The funding problem

Funding for a small company is a devilishly difficult business. Even some big organisations complain about lack of funding & these days you even hear of big projects failing because of lack of funding. There is so much money swilling around. Money is found for weapons of war, royal weddings, footballers are paid tens of thousands of pounds each week, parliamentarians keep their noses in the trough & keep awarding themselves huge sums of money, apparently.  Goldman Sachs & other financial institutions have billions of pounds swilling around. Like pigs with their noses in the trough, financial institutions just help themselves to the wealth created by the sweat & suffering of others. In fact Oxfam has a turnover of £300m. How they have managed to grow that big – well it is just amazing. Well done them. But one does have the impression that they don’t do as much with all that money as they could.

InFactuation Productions make documentaries & educational films, films about social issues. On the whole our films are commissioned. In moving into making our own films, films not commissioned but our own work we need to find outside funding. On the whole documentaries don’t have a wide audience. This is a pity because film is such a powerful way of influencing people . I would say the most powerful way there is. More powerful than the printed word. More powerful than theatre, just about. More powerful than art, even Picasso’s Guernica….

It is a pity that everybody wants a quid pro quo. David Cameron’s big society doesn’t exist really. The mantra really is, what’s in it for me? in a very narrow minded way. Mrs Thatcher said there is no such thing as society. She also referred to the Great Car Society. She was a mover & shaker alright but not in a good way, at least not in the long run. Some of the things she did were right but for the wrong reasons. She closed down the coal mining industry.  The burning of coal is one of the main, possibly the main source of  CO2 emissions. Mrs Thatcher closed down mines for other reasons. Probably she just didn’t like Arthur Scargill.  Ironically for David Cameron it was Mrs Thatcher who destroyed society.  If we were (or so we have been told) trying to raise money for a big blockbuster (funny word that, I wonder what the origin is) like Avatar, then we would stand a better chance. Up to a point it does seem, that the more you ask for, the more likely you are to be successful. Certainly the more publicity a big company receives outweighs the general well-being of society in its considerations about whether to donate money to this or that cause.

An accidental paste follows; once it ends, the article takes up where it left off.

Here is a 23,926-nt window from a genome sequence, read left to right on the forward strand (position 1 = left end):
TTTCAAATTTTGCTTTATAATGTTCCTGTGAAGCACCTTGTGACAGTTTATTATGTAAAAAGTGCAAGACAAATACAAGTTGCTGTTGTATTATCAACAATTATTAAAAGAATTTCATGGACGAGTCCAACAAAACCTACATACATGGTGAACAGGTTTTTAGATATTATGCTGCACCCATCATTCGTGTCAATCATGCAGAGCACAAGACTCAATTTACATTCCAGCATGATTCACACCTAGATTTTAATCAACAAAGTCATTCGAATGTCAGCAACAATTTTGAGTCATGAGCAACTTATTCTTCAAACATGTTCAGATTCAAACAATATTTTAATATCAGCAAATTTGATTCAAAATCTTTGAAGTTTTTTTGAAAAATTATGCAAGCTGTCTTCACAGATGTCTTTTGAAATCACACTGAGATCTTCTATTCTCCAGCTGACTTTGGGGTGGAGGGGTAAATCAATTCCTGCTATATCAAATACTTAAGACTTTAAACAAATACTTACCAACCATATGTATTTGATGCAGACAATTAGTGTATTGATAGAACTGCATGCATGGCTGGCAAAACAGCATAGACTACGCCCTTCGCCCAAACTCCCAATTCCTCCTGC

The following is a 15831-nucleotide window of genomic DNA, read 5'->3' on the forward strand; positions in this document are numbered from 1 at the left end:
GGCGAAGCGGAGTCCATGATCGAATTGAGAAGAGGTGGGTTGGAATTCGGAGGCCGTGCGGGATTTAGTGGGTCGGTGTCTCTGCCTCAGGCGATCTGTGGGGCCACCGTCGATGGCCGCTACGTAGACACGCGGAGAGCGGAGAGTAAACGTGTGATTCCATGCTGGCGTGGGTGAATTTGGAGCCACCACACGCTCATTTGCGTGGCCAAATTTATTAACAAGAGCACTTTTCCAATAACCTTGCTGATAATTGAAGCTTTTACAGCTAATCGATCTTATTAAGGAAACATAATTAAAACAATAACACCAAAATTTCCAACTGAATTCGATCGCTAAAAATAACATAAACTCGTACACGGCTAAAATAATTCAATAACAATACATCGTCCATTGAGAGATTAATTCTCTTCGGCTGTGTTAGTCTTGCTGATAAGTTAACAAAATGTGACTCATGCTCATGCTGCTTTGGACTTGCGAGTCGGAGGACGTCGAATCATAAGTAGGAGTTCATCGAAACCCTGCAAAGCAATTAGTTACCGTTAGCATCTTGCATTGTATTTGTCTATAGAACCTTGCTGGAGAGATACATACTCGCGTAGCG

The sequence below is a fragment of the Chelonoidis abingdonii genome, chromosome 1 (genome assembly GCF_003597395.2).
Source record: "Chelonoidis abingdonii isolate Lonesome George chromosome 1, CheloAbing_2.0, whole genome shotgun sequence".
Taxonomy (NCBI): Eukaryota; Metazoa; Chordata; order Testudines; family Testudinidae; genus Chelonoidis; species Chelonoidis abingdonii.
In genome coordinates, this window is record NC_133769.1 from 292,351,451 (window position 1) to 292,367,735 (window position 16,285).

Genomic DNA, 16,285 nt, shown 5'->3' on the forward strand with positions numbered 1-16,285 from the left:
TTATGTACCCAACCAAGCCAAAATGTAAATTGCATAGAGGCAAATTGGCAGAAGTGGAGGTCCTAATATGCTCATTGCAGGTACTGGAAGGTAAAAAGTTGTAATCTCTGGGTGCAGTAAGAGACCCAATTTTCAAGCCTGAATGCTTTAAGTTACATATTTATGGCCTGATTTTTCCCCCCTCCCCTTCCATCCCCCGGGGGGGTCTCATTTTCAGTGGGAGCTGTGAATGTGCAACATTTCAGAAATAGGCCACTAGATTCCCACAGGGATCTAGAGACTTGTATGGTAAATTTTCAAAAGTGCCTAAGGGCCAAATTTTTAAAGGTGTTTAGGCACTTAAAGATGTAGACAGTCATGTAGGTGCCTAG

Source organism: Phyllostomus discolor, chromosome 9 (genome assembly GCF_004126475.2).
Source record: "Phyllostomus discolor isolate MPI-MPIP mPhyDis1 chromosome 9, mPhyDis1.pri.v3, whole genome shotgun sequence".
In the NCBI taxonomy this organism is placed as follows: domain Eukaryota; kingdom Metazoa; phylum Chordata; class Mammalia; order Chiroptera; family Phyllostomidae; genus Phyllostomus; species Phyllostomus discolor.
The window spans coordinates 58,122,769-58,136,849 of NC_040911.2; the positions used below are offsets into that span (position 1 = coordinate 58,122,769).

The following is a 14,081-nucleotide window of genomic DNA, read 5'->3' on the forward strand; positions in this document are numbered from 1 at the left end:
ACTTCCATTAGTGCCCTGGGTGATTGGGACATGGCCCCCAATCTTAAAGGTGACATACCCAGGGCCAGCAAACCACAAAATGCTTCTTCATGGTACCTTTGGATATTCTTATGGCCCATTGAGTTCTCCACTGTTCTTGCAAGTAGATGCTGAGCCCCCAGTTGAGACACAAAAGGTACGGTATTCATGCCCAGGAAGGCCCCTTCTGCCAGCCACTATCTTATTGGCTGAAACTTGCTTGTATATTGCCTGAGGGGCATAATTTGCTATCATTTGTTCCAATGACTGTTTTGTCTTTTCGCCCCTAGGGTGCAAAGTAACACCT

In trying to get funding for projects you tend to go all round the houses end up where you started; the only difference being that you have used up loads of time & energy. Up to a point you end with a bit of experience. Of course films do get made. But the problem is that it seems to be a closed shop. In a sense money is not the main problem. It is the status of getting hold of sponsors. Somehow corporate sponsorship gives a film an extra something an extra presence as it were, some import. Money is important, especially in this day & age, when money can buy (almost anything.) Without money you can’t live. Without money you just can’t afford to do good things, in fact there is little you can do.

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